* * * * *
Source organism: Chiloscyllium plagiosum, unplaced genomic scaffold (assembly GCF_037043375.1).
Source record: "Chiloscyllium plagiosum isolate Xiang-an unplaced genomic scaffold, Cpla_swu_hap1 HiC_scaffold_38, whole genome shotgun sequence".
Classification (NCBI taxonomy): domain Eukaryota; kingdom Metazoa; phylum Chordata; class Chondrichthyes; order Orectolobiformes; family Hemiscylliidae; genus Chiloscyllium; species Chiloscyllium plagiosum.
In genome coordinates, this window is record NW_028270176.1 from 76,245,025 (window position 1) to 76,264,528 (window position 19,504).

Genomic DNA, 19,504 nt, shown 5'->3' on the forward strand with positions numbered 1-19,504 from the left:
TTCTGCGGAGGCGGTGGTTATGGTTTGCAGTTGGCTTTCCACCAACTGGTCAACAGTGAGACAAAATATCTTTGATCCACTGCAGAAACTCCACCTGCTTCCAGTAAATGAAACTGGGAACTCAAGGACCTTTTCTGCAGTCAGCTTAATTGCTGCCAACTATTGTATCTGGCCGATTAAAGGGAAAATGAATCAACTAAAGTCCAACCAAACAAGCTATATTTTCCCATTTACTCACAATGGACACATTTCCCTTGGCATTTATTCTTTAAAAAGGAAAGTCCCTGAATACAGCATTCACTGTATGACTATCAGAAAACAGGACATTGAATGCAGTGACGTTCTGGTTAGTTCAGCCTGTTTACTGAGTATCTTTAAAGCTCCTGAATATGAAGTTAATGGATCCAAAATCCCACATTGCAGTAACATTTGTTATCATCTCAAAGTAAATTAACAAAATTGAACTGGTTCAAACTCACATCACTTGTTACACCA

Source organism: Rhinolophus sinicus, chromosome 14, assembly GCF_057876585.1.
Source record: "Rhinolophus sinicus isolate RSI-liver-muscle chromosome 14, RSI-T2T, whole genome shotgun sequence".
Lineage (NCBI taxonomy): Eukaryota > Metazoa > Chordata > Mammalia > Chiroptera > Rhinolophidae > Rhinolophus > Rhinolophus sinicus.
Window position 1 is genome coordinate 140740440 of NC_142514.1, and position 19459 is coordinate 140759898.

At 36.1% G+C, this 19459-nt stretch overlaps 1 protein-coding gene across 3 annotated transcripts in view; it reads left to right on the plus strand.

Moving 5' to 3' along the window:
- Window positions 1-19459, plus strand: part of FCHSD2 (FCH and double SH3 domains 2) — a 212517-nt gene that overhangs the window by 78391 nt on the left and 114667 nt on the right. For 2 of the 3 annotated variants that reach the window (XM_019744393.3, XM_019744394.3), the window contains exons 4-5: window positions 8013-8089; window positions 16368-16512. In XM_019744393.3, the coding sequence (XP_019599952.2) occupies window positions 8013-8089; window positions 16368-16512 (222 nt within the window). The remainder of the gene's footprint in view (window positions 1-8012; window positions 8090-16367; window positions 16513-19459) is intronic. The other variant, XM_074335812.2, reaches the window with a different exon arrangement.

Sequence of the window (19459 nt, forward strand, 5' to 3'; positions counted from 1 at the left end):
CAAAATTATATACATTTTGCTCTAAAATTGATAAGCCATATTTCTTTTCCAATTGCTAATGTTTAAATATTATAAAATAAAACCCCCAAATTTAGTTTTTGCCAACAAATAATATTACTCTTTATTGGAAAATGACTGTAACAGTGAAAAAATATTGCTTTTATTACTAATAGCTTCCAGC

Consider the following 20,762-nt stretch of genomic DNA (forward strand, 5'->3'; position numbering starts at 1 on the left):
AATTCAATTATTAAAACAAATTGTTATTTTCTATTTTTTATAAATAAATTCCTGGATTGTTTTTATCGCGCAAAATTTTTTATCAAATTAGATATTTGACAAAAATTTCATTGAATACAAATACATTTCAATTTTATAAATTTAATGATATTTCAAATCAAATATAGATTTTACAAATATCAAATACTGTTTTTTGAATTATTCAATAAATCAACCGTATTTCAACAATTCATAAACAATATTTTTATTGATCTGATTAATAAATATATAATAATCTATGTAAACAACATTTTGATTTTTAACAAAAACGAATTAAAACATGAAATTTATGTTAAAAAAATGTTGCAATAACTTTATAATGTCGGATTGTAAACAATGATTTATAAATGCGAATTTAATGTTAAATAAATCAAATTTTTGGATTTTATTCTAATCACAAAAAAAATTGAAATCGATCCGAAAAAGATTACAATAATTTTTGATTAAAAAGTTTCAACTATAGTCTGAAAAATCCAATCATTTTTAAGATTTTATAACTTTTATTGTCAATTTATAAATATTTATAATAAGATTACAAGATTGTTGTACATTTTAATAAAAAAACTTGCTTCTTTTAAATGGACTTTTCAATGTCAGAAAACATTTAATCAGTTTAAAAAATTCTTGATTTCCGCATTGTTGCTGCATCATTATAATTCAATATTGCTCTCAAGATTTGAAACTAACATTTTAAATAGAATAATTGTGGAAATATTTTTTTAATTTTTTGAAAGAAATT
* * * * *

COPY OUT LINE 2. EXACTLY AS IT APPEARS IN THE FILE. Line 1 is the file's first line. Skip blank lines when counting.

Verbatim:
Source record: "Chiloscyllium plagiosum isolate Xiang-an unplaced genomic scaffold, Cpla_swu_hap1 HiC_scaffold_38, whole genome shotgun sequence".